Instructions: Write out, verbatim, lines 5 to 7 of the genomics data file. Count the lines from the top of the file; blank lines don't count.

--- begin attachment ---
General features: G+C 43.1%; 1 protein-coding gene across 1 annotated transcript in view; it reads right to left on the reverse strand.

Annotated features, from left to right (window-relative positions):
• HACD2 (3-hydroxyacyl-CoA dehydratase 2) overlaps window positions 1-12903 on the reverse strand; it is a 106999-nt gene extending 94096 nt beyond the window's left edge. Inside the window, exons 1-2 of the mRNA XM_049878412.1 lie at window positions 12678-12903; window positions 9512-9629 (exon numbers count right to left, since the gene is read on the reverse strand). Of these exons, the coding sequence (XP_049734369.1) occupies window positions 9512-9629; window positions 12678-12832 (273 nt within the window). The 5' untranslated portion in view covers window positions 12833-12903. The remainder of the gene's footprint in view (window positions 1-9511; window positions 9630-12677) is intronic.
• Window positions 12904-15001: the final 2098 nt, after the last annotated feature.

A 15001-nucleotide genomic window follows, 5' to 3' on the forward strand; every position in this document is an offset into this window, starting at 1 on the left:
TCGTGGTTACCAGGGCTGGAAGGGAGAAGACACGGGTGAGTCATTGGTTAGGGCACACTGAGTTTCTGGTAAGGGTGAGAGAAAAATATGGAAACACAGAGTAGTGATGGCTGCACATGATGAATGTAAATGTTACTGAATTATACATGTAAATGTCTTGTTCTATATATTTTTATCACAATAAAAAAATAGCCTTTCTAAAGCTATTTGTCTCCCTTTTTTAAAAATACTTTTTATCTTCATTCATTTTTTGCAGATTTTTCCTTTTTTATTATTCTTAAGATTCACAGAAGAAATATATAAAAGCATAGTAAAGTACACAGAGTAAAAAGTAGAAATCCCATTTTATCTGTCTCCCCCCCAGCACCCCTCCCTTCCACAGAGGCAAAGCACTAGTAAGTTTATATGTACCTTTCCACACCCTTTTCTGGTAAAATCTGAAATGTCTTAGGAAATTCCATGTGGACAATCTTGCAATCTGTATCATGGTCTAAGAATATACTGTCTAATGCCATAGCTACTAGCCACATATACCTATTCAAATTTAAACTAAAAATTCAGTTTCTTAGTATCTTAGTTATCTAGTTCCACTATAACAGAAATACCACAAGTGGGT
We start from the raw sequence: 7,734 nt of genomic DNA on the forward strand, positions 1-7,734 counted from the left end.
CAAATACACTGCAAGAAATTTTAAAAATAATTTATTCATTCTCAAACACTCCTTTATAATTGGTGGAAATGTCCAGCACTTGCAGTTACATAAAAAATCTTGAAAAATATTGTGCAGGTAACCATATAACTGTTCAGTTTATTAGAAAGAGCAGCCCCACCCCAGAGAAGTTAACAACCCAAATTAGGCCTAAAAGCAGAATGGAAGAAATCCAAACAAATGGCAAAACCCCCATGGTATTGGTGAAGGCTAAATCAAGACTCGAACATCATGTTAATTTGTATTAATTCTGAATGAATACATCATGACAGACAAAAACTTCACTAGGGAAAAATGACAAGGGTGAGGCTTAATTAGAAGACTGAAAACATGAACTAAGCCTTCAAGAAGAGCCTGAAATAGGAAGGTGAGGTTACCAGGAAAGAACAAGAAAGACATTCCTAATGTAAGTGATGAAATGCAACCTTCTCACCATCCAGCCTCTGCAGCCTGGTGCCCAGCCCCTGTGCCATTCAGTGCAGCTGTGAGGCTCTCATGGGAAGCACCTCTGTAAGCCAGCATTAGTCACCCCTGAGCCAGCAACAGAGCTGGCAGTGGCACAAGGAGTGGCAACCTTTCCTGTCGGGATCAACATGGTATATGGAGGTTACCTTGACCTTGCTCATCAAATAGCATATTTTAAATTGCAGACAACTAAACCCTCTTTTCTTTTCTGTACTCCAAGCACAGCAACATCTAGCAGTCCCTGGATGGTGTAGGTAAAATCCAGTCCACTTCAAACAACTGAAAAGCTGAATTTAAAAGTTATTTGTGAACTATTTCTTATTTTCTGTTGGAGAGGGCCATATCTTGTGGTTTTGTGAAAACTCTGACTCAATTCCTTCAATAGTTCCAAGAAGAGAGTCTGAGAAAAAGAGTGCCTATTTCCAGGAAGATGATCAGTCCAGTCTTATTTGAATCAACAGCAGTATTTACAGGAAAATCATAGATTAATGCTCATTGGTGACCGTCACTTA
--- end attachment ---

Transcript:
A 15001-nucleotide genomic window follows, 5' to 3' on the forward strand; every position in this document is an offset into this window, starting at 1 on the left:
TCGTGGTTACCAGGGCTGGAAGGGAGAAGACACGGGTGAGTCATTGGTTAGGGCACACTGAGTTTCTGGTAAGGGTGAGAGAAAAATATGGAAACACAGAGTAGTGATGGCTGCACATGATGAATGTAAATGTTACTGAATTATACATGTAAATGTCTTGTTCTATATATTTTTATCACAATAAAAAAATAGCCTTTCTAAAGCTATTTGTCTCCCTTTTTTAAAAATACTTTTTATCTTCATTCATTTTTTGCAGATTTTTCCTTTTTTATTATTCTTAAGATTCACAGAAGAAATATATAAAAGCATAGTAAAGTACACAGAGTAAAAAGTAGAAATCCCATTTTATCTGTCTCCCCCCCAGCACCCCTCCCTTCCACAGAGGCAAAGCACTAGTAAGTTTATATGTACCTTTCCACACCCTTTTCTGGTAAAATCTGAAATGTCTTAGGAAATTCCATGTGGACAATCTTGCAATCTGTATCATGGTCTAAGAATATACTGTCTAATGCCATAGCTACTAGCCACATATACCTATTCAAATTTAAACTAAAAATTCAGTTTCTTAGTATCTTAGTTATCTAGTTCCACTATAACAGAAATACCACAAGTGGGT
We start from the raw sequence: 7,734 nt of genomic DNA on the forward strand, positions 1-7,734 counted from the left end.